Owning versus leasing real estate Featured

11:26am EDT March 17, 2004
Mortgage interest rates are at historic lows, so it should come as little surprise that the usual debate among management teams at small and large business about whether to own or lease their real estate is heating up.

There are three basic questions that any business should ask when considering the alternatives of owning versus leasing.

 

* What will my business be like six to seven years from now?

 

* What is my internal cost of capital?

 

* Is real estate a core component of our business strategy?

 

Looking into the crystal ball

Predicting the future is a tall order and a challenging task in today's fast-paced business environment. Knowing where your business will be and having a specific plan to get there includes having a good grasp of the physical plant that will house your employees and products, and the processes that make you a business.

If ownership is desired, be certain that you can envision your company and predict business demands and trends at least five years in the future.

Real estate is, by nature, capital intensive and not a liquid asset. Making a mistake on size, location or product type may take years to recover from financially.

The magic about predicting real estate needs six to seven years down the road has primarily to do with recognizing that appreciation of the real estate will occur, equity is being created with most mortgage structures and stable occupancy costs may swing in favor of owning versus increasing lease rates when compared to typical lease terms of three to five years. Unless you're in a hyperinflation environment, owning real estate for less than five years becomes a break-even proposition at best.

More important than the time frame may be the impact of predicting sales growth and the support required to meet the growth. Support can mean people or head count, which translates into office space or inventory, which translates into warehouse or manufacturing needs.

Organizations predicting 15 percent to 20 percent annual growth will find it difficult to plan an owned facility. If markets shift frequently, flexibility may be key, and leasing becomes the optimum solution.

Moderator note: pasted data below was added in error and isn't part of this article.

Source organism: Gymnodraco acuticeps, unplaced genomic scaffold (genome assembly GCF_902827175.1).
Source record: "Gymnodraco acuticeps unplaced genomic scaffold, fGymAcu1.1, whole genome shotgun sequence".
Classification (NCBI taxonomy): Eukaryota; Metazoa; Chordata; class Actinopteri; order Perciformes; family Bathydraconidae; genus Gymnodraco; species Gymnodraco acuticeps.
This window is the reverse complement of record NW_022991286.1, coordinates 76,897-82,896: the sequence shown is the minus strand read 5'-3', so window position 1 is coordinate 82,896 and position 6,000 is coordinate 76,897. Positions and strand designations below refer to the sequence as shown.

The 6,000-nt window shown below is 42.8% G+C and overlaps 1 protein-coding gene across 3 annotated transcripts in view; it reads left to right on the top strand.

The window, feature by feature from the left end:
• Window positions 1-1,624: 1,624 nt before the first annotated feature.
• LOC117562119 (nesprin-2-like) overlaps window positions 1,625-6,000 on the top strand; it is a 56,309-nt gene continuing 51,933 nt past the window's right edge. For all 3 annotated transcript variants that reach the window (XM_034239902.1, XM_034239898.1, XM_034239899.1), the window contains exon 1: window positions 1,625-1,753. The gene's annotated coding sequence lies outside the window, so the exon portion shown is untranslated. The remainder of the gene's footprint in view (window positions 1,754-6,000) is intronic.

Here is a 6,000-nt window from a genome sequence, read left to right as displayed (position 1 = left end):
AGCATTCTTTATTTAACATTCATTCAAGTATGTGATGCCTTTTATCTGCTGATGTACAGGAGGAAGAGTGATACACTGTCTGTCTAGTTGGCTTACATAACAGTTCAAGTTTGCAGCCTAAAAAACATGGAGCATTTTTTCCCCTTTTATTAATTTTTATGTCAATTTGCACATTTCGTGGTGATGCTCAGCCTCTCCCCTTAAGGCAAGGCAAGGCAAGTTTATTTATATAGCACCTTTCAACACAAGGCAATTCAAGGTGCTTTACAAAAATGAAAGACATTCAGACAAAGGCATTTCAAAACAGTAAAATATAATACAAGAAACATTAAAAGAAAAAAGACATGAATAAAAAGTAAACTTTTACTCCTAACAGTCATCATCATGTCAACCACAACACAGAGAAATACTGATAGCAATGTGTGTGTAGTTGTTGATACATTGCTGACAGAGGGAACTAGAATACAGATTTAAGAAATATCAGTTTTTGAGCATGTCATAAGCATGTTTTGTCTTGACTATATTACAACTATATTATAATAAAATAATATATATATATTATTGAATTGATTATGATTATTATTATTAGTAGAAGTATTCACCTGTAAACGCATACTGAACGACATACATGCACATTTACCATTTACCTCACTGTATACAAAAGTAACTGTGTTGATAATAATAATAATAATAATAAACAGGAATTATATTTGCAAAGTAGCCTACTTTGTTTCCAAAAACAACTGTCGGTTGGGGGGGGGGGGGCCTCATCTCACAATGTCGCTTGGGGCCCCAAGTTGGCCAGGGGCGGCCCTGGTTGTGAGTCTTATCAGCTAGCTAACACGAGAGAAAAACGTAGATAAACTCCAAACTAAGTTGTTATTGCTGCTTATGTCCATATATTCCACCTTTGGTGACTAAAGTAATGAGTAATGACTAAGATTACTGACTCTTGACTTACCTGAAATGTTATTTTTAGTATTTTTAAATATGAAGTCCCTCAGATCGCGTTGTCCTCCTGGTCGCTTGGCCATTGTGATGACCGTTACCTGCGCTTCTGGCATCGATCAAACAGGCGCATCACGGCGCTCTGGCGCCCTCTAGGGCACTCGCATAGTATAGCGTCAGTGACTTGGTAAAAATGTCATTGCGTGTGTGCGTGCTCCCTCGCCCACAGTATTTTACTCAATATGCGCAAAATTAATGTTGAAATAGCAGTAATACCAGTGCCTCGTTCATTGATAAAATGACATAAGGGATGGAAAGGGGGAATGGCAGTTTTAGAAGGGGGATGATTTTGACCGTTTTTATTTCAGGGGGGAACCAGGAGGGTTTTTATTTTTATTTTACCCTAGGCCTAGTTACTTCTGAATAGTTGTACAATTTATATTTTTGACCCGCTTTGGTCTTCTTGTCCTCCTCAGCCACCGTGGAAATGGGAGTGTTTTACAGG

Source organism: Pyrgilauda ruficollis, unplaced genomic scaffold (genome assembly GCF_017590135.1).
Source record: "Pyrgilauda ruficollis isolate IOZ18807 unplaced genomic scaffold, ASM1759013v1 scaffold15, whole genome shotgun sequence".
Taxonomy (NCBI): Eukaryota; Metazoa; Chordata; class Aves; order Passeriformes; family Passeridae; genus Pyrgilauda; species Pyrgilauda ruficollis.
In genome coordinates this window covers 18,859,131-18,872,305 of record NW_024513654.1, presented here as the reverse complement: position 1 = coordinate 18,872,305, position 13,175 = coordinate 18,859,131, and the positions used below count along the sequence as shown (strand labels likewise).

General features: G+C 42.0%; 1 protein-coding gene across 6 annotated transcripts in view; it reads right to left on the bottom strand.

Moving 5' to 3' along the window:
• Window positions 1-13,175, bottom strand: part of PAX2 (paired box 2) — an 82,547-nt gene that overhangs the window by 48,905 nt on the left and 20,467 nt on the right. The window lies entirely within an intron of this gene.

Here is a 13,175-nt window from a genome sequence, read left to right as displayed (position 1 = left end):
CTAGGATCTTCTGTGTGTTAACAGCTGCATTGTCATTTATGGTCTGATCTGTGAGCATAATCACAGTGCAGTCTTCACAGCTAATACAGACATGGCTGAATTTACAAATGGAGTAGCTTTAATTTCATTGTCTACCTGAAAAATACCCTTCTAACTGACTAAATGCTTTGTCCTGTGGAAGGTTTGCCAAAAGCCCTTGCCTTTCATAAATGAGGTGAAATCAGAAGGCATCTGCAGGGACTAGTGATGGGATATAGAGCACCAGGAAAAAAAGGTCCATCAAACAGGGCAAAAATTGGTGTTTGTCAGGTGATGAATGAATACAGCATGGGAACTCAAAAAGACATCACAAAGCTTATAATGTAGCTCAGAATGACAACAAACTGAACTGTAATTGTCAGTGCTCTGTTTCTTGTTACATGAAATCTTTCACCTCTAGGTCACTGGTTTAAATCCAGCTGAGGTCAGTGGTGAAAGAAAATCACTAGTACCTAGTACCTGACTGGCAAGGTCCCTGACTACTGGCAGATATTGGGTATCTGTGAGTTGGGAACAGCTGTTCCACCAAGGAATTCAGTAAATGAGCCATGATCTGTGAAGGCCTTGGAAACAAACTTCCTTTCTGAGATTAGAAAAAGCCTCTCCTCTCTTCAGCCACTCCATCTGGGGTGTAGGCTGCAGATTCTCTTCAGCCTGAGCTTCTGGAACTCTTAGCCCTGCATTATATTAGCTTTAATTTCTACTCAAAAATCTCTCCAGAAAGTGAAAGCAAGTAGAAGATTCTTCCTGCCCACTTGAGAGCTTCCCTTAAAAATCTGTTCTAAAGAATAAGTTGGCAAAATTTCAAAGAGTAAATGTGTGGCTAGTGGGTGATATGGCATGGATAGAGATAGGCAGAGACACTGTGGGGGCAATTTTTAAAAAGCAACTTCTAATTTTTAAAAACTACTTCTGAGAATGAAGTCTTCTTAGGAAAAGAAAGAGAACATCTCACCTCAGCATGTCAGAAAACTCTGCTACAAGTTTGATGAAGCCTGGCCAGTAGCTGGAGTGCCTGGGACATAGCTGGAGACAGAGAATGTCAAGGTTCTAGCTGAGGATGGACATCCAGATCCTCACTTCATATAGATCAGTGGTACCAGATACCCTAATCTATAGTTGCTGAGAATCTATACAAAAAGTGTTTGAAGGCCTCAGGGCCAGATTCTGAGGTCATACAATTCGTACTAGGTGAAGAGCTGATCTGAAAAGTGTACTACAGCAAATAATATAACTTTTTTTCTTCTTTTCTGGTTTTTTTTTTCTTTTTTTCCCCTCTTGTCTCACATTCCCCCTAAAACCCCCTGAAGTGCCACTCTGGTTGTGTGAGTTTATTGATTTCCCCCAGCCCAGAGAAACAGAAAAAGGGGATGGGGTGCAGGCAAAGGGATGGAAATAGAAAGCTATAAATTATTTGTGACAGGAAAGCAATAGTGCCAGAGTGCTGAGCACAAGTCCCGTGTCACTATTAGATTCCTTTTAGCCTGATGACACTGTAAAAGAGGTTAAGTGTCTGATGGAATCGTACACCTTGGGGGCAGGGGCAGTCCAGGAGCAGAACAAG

Internal capital costs

CFOs know how to keep score in many ways. But the most important way is deploying an organization's capital. Cash is king in more ways than one, and it is not uncommon for businesses to achieve higher rates of return on cash deployed back into their businesses through product enhancement, product development and employee training.

Real estate is capital intensive and, in most cases, significant dollars may be deployed in real estate as equity or down payments, with returns ranging from 3 percent to 10 percent until such time as the real estate is sold and the capital can be redeployed. Many businesses achieve greater than 20 percent returns on their capital through their core business applications and find it difficult to tie up money in limited liquidity investments like real estate.

The counter point is simple. Real estate is a great place to park money, if it is available to be parked, and over time, it becomes a great asset source for mature businesses and a potential leveraging vehicle for funds in the future. Owning real estate should not be discounted totally by financial measures, but understanding the benchmarks and your internal cost of capital is a critical evaluation.

 

Strategic decisions

Do you really want to be in the real estate business? Even owner-occupied investments still require a degree of managerial and financial resources to make certain things work right, the lights turn on, the grass gets cut and the snow gets plowed. There are many instances, such as a strategic location for retail trade, a building is highly improved with special features, unique manufacturing processes, historic fundamentals or cultures, where owning the real estate is considered a core component of the business unit.

If you find yourself in this environment, by all means, own. But remember, you make your best investment when you buy by buying right and not when you sell.

Bill Ehret is the president and a founding principal of Summit Realty Group/A member of the Cushman & Wakefield Alliance. He has held the professional designation as an active office member in the Society of Industrial and Office Realtors since 1989, and has been involved in more than 600 commercial real estate transactions since 1982. Reach him at (317) 713-2106 or behret@SummitRealtyGroup.com